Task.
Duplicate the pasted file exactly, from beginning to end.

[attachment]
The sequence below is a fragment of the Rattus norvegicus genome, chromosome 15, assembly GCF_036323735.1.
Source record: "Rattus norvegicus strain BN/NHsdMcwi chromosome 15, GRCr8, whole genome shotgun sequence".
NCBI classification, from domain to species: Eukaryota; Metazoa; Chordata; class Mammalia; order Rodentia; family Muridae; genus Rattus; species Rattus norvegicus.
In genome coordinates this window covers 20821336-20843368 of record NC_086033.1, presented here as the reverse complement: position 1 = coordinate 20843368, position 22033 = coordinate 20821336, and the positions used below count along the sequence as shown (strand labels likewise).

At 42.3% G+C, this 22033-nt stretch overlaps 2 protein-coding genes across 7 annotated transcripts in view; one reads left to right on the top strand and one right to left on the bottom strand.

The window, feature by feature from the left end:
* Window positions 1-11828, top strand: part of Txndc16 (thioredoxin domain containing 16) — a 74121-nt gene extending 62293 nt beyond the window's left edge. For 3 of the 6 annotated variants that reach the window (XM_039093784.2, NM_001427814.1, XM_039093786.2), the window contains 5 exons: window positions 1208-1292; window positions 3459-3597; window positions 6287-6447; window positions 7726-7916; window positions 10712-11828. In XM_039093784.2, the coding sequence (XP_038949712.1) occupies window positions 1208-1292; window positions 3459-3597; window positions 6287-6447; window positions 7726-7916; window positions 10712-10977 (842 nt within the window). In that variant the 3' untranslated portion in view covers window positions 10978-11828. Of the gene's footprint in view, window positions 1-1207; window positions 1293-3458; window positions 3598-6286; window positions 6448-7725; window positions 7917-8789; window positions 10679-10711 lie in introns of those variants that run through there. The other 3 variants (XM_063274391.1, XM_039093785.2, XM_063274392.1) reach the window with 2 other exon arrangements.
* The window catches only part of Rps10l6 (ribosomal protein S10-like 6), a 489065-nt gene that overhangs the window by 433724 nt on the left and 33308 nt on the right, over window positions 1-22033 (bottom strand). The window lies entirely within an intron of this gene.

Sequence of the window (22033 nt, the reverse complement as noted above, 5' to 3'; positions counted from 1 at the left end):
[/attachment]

The sequence below is a fragment of the Rattus norvegicus genome, chromosome 15, assembly GCF_036323735.1.
Source record: "Rattus norvegicus strain BN/NHsdMcwi chromosome 15, GRCr8, whole genome shotgun sequence".
NCBI classification, from domain to species: Eukaryota; Metazoa; Chordata; class Mammalia; order Rodentia; family Muridae; genus Rattus; species Rattus norvegicus.
In genome coordinates this window covers 20821336-20843368 of record NC_086033.1, presented here as the reverse complement: position 1 = coordinate 20843368, position 22033 = coordinate 20821336, and the positions used below count along the sequence as shown (strand labels likewise).

At 42.3% G+C, this 22033-nt stretch overlaps 2 protein-coding genes across 7 annotated transcripts in view; one reads left to right on the top strand and one right to left on the bottom strand.

The window, feature by feature from the left end:
* Window positions 1-11828, top strand: part of Txndc16 (thioredoxin domain containing 16) — a 74121-nt gene extending 62293 nt beyond the window's left edge. For 3 of the 6 annotated variants that reach the window (XM_039093784.2, NM_001427814.1, XM_039093786.2), the window contains 5 exons: window positions 1208-1292; window positions 3459-3597; window positions 6287-6447; window positions 7726-7916; window positions 10712-11828. In XM_039093784.2, the coding sequence (XP_038949712.1) occupies window positions 1208-1292; window positions 3459-3597; window positions 6287-6447; window positions 7726-7916; window positions 10712-10977 (842 nt within the window). In that variant the 3' untranslated portion in view covers window positions 10978-11828. Of the gene's footprint in view, window positions 1-1207; window positions 1293-3458; window positions 3598-6286; window positions 6448-7725; window positions 7917-8789; window positions 10679-10711 lie in introns of those variants that run through there. The other 3 variants (XM_063274391.1, XM_039093785.2, XM_063274392.1) reach the window with 2 other exon arrangements.
* The window catches only part of Rps10l6 (ribosomal protein S10-like 6), a 489065-nt gene that overhangs the window by 433724 nt on the left and 33308 nt on the right, over window positions 1-22033 (bottom strand). The window lies entirely within an intron of this gene.

Sequence of the window (22033 nt, the reverse complement as noted above, 5' to 3'; positions counted from 1 at the left end):